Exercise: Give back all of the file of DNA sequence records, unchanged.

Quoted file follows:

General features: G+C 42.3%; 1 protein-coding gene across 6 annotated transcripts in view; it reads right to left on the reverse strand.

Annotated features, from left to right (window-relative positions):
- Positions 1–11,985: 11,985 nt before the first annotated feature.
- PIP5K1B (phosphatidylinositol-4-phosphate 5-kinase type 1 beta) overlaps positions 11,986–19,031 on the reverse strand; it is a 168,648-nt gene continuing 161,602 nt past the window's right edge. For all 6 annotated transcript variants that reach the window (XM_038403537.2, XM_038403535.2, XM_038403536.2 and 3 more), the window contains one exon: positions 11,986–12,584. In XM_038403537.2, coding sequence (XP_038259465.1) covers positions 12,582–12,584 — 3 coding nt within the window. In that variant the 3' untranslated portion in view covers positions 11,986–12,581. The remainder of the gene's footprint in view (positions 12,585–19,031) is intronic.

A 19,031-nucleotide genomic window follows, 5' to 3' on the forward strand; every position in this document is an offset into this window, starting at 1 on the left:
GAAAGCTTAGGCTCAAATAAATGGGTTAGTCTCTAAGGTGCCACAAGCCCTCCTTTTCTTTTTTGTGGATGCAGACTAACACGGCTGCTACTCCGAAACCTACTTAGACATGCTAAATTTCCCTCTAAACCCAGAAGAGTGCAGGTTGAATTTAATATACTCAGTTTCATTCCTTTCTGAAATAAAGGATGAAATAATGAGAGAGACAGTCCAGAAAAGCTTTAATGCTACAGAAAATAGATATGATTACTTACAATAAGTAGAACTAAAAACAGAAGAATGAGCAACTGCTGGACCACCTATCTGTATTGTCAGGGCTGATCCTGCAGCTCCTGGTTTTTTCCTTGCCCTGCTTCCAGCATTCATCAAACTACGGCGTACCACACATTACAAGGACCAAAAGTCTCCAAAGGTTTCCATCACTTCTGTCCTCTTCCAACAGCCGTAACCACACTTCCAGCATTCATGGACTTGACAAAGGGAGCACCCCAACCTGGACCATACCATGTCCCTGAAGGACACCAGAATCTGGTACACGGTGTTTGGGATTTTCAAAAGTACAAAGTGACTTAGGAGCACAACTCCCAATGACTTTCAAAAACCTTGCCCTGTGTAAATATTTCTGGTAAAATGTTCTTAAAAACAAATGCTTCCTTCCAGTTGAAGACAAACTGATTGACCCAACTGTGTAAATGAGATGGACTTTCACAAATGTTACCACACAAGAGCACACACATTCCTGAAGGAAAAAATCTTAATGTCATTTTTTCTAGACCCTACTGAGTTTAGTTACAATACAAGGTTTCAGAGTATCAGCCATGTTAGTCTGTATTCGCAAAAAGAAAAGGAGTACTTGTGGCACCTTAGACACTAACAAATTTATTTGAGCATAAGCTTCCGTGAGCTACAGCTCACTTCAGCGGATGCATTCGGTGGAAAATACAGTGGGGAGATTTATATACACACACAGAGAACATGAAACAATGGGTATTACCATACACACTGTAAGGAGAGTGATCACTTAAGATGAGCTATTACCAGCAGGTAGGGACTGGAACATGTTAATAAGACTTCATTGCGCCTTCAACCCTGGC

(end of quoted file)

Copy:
General features: G+C 42.3%; 1 protein-coding gene across 6 annotated transcripts in view; it reads right to left on the reverse strand.

Annotated features, from left to right (window-relative positions):
- Positions 1–11,985: 11,985 nt before the first annotated feature.
- PIP5K1B (phosphatidylinositol-4-phosphate 5-kinase type 1 beta) overlaps positions 11,986–19,031 on the reverse strand; it is a 168,648-nt gene continuing 161,602 nt past the window's right edge. For all 6 annotated transcript variants that reach the window (XM_038403537.2, XM_038403535.2, XM_038403536.2 and 3 more), the window contains one exon: positions 11,986–12,584. In XM_038403537.2, coding sequence (XP_038259465.1) covers positions 12,582–12,584 — 3 coding nt within the window. In that variant the 3' untranslated portion in view covers positions 11,986–12,581. The remainder of the gene's footprint in view (positions 12,585–19,031) is intronic.

A 19,031-nucleotide genomic window follows, 5' to 3' on the forward strand; every position in this document is an offset into this window, starting at 1 on the left:
GAAAGCTTAGGCTCAAATAAATGGGTTAGTCTCTAAGGTGCCACAAGCCCTCCTTTTCTTTTTTGTGGATGCAGACTAACACGGCTGCTACTCCGAAACCTACTTAGACATGCTAAATTTCCCTCTAAACCCAGAAGAGTGCAGGTTGAATTTAATATACTCAGTTTCATTCCTTTCTGAAATAAAGGATGAAATAATGAGAGAGACAGTCCAGAAAAGCTTTAATGCTACAGAAAATAGATATGATTACTTACAATAAGTAGAACTAAAAACAGAAGAATGAGCAACTGCTGGACCACCTATCTGTATTGTCAGGGCTGATCCTGCAGCTCCTGGTTTTTTCCTTGCCCTGCTTCCAGCATTCATCAAACTACGGCGTACCACACATTACAAGGACCAAAAGTCTCCAAAGGTTTCCATCACTTCTGTCCTCTTCCAACAGCCGTAACCACACTTCCAGCATTCATGGACTTGACAAAGGGAGCACCCCAACCTGGACCATACCATGTCCCTGAAGGACACCAGAATCTGGTACACGGTGTTTGGGATTTTCAAAAGTACAAAGTGACTTAGGAGCACAACTCCCAATGACTTTCAAAAACCTTGCCCTGTGTAAATATTTCTGGTAAAATGTTCTTAAAAACAAATGCTTCCTTCCAGTTGAAGACAAACTGATTGACCCAACTGTGTAAATGAGATGGACTTTCACAAATGTTACCACACAAGAGCACACACATTCCTGAAGGAAAAAATCTTAATGTCATTTTTTCTAGACCCTACTGAGTTTAGTTACAATACAAGGTTTCAGAGTATCAGCCATGTTAGTCTGTATTCGCAAAAAGAAAAGGAGTACTTGTGGCACCTTAGACACTAACAAATTTATTTGAGCATAAGCTTCCGTGAGCTACAGCTCACTTCAGCGGATGCATTCGGTGGAAAATACAGTGGGGAGATTTATATACACACACAGAGAACATGAAACAATGGGTATTACCATACACACTGTAAGGAGAGTGATCACTTAAGATGAGCTATTACCAGCAGGTAGGGACTGGAACATGTTAATAAGACTTCATTGCGCCTTCAACCCTGGC